Criminal voter fraud investigation opened into Dallas mail-in ballots

The Dallas County District Attorney's Office said Monday it has opened a criminal voter fraud investigation into suspect West Dallas ballots.

Voters complained they got mail-in ballots even though they had not requested them. Official results in one Dallas council race are still on hold due to the investigation.

The questions started when prosecutor Andy Chatham got a phone call from a man who said his wife got a mail-in-ballot she had not requested. Soon after, complaints started arriving at Dallas County Elections offices.

Prosecutors believe someone may have requested mail-in-ballots for people who did not ask for them. Then after the ballots hit the mailboxes, someone may have gone door to door to encourage those voters to cast their ballot for a particular candidate.

Chatham says the DA's office has never seen possible voter fraud to this scale before.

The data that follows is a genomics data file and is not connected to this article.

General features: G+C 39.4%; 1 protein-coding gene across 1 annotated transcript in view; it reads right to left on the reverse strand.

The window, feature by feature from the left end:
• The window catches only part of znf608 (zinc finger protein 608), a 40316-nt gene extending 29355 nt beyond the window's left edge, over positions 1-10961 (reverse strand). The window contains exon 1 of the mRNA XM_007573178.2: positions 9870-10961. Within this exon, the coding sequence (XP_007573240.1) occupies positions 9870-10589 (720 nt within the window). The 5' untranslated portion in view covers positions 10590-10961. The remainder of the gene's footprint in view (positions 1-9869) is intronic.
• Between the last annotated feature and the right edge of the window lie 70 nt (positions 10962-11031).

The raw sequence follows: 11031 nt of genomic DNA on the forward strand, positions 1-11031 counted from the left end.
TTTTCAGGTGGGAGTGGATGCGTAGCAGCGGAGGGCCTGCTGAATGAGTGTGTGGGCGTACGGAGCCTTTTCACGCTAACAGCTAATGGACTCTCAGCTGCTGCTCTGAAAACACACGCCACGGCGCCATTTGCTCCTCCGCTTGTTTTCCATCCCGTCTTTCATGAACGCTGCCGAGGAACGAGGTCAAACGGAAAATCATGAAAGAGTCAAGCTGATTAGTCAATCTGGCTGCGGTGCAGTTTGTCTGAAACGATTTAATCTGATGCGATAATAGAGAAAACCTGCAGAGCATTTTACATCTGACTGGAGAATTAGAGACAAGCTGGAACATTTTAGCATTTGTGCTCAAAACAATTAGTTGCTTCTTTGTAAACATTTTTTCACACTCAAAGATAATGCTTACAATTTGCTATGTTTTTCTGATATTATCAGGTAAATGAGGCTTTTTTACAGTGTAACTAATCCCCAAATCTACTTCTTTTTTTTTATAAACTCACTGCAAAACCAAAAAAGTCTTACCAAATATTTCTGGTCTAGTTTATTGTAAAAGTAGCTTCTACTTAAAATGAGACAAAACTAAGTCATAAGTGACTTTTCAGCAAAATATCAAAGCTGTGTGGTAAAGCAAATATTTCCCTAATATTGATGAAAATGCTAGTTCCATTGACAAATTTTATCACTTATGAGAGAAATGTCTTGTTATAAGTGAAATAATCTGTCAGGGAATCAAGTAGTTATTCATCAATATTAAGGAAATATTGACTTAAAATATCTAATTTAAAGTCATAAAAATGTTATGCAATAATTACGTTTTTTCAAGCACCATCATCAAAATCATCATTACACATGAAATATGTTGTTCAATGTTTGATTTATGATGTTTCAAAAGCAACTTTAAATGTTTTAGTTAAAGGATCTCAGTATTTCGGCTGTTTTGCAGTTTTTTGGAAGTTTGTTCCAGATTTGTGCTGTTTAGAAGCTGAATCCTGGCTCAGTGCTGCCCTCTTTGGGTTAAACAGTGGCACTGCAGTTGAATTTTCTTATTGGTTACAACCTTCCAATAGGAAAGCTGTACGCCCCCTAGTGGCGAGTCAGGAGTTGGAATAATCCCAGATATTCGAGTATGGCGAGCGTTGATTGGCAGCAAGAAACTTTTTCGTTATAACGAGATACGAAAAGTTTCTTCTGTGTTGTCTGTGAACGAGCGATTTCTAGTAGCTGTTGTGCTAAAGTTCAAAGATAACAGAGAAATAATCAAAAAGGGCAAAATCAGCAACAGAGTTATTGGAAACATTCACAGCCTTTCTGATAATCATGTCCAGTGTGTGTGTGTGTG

“Not only people complaining, but the number of mail in ballots that are suspicious, yes, it's unprecedented,” Chatham said.

Chatham started working with elections administrator Toni Pippins Poole to prepare for Election Day. Anyone with record of having already requested a mail in ballot who showed up to vote was given a provisional ballot and could disavow their mail in ballot.

On Monday a judge issued an order that allows the DA's office to examine those disavowed ballots.

"If there is anything fraudulent we're going to find it,” Chatham said.

The DA's office will examine the 700 mail in ballots requested by someone believed to be using a fake name and address.

"It's just a bubble, but believe it or not, some people may put and X some people circle in blue some circle the other way, all of that will be examined to see if there is a pattern and done by the same person,” Chatham said.